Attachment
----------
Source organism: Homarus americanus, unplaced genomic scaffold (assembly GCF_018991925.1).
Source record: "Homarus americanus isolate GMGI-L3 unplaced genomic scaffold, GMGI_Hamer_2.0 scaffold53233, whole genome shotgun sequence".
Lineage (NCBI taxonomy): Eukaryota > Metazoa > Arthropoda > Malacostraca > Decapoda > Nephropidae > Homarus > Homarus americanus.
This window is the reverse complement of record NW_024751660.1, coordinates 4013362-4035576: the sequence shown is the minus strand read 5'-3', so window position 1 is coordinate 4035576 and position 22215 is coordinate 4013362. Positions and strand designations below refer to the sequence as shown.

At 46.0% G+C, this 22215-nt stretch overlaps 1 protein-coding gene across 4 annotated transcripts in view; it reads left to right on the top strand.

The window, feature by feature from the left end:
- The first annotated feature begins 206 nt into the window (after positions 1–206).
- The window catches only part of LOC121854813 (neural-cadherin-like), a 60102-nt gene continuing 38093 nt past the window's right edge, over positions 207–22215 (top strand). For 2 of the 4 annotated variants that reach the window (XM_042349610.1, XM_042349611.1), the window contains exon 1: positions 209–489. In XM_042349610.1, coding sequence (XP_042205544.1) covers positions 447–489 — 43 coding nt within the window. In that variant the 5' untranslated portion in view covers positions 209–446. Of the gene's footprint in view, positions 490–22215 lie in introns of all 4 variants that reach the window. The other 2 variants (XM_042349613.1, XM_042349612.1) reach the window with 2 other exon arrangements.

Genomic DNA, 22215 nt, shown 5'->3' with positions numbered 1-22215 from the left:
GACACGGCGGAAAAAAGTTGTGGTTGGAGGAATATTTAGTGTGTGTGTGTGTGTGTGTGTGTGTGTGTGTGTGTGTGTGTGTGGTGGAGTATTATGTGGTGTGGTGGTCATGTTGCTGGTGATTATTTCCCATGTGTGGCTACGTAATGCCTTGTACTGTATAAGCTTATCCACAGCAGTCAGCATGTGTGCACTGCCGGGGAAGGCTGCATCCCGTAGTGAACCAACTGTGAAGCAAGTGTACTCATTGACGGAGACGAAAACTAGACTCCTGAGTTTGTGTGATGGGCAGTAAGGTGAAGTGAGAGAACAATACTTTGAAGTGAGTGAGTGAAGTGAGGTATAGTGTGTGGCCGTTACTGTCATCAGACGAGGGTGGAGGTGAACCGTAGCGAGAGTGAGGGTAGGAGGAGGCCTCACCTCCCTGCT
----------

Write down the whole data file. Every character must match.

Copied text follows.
Source organism: Homarus americanus, unplaced genomic scaffold (assembly GCF_018991925.1).
Source record: "Homarus americanus isolate GMGI-L3 unplaced genomic scaffold, GMGI_Hamer_2.0 scaffold53233, whole genome shotgun sequence".
Lineage (NCBI taxonomy): Eukaryota > Metazoa > Arthropoda > Malacostraca > Decapoda > Nephropidae > Homarus > Homarus americanus.
This window is the reverse complement of record NW_024751660.1, coordinates 4013362-4035576: the sequence shown is the minus strand read 5'-3', so window position 1 is coordinate 4035576 and position 22215 is coordinate 4013362. Positions and strand designations below refer to the sequence as shown.

At 46.0% G+C, this 22215-nt stretch overlaps 1 protein-coding gene across 4 annotated transcripts in view; it reads left to right on the top strand.

The window, feature by feature from the left end:
- The first annotated feature begins 206 nt into the window (after positions 1–206).
- The window catches only part of LOC121854813 (neural-cadherin-like), a 60102-nt gene continuing 38093 nt past the window's right edge, over positions 207–22215 (top strand). For 2 of the 4 annotated variants that reach the window (XM_042349610.1, XM_042349611.1), the window contains exon 1: positions 209–489. In XM_042349610.1, coding sequence (XP_042205544.1) covers positions 447–489 — 43 coding nt within the window. In that variant the 5' untranslated portion in view covers positions 209–446. Of the gene's footprint in view, positions 490–22215 lie in introns of all 4 variants that reach the window. The other 2 variants (XM_042349613.1, XM_042349612.1) reach the window with 2 other exon arrangements.

Genomic DNA, 22215 nt, shown 5'->3' with positions numbered 1-22215 from the left:
GACACGGCGGAAAAAAGTTGTGGTTGGAGGAATATTTAGTGTGTGTGTGTGTGTGTGTGTGTGTGTGTGTGTGTGTGTGTGTGGTGGAGTATTATGTGGTGTGGTGGTCATGTTGCTGGTGATTATTTCCCATGTGTGGCTACGTAATGCCTTGTACTGTATAAGCTTATCCACAGCAGTCAGCATGTGTGCACTGCCGGGGAAGGCTGCATCCCGTAGTGAACCAACTGTGAAGCAAGTGTACTCATTGACGGAGACGAAAACTAGACTCCTGAGTTTGTGTGATGGGCAGTAAGGTGAAGTGAGAGAACAATACTTTGAAGTGAGTGAGTGAAGTGAGGTATAGTGTGTGGCCGTTACTGTCATCAGACGAGGGTGGAGGTGAACCGTAGCGAGAGTGAGGGTAGGAGGAGGCCTCACCTCCCTGCT